But neither reached as far and wide as the wakeup call that Jim Hellwig was gone.

Numb. Not a single thought. Not one. It’s the comprehension that’s prohibiting this process. I can’t comprehend what I’m reading.

Wow. He’s really dead. The Ultimate Warrior is dead.

That’s when the power comes back on. The sudden shock was like a momentary black out. A rush of emotion comes over me, and I’m not talking like I’m Niagara Falls, but I’m a little misty eyed. Alright, maybe a little more than that. No shame in admitting it, and it’s not in that pretentious way that “oh, I’m an actor, and I can dial into emotions.” Yes, I am an actor, but that doesn’t make me any more or less of an emotional person.

My wife breaks my balls about how I cry in movies. I don’t shy away from it. You hit the play button on the movie “Up,” and I’m grabbing tissues by minute eleven. (If you’ve seen it, you know what I mean.)

Warrior’s death strikes me because I, like many kids growing up in the late 80’s and early 90’s, have such vivid memories of what might have been one of wrestling’s most vivid characters. It wasn’t like theUW_1990st_01 Warrior was a Bret Hart that you believed was an absolute machine in the ring. Warrior was the guy who created an honest-to-god, larger than life personality without hitting one gorilla press. The hair, the make-up, the bright colors, the body. You believed this guy was other worldly.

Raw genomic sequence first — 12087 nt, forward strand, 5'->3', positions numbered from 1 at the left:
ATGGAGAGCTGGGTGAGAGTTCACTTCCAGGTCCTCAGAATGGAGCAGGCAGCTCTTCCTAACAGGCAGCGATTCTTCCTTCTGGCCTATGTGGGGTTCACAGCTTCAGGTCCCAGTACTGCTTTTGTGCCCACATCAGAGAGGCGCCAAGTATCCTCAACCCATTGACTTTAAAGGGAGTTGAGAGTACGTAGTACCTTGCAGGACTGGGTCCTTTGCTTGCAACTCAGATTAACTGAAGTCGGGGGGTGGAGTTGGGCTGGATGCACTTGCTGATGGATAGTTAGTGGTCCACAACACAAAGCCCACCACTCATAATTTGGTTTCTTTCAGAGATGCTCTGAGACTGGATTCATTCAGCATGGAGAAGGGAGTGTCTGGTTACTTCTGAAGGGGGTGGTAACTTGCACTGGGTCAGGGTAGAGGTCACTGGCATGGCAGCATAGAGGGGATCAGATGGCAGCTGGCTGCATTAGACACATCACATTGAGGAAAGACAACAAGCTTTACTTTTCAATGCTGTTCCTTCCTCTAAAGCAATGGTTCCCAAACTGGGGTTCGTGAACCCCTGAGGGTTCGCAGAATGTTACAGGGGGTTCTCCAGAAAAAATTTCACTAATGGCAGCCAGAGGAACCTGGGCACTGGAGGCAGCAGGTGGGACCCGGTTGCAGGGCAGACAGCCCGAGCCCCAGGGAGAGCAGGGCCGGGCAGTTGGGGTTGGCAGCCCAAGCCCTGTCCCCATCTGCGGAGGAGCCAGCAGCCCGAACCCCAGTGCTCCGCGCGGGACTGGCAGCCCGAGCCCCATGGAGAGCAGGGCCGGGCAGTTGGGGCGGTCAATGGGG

A lot of memories start flooding in. I think back to when I first started watching wrestling with my dad, a major bonding moment for us. My dad loved the Ultimate Warrior; way more than I did, in fact. I liked Warrior, don’t get me wrong, but first and foremost I was a Hogan guy. But my dad marked out for when the music hit and out of the back, sprinting like a mad man, the Ultimate Warrior hit the ring. I’ll never forget how he used to joke that the Warrior would come back to the ring for a match, then disappear in the gym for six months. Hmm, dad was smarter to the business than I thought. Then again, I believed everything about wrestling during that time. I couldn’t believe it was a work back then.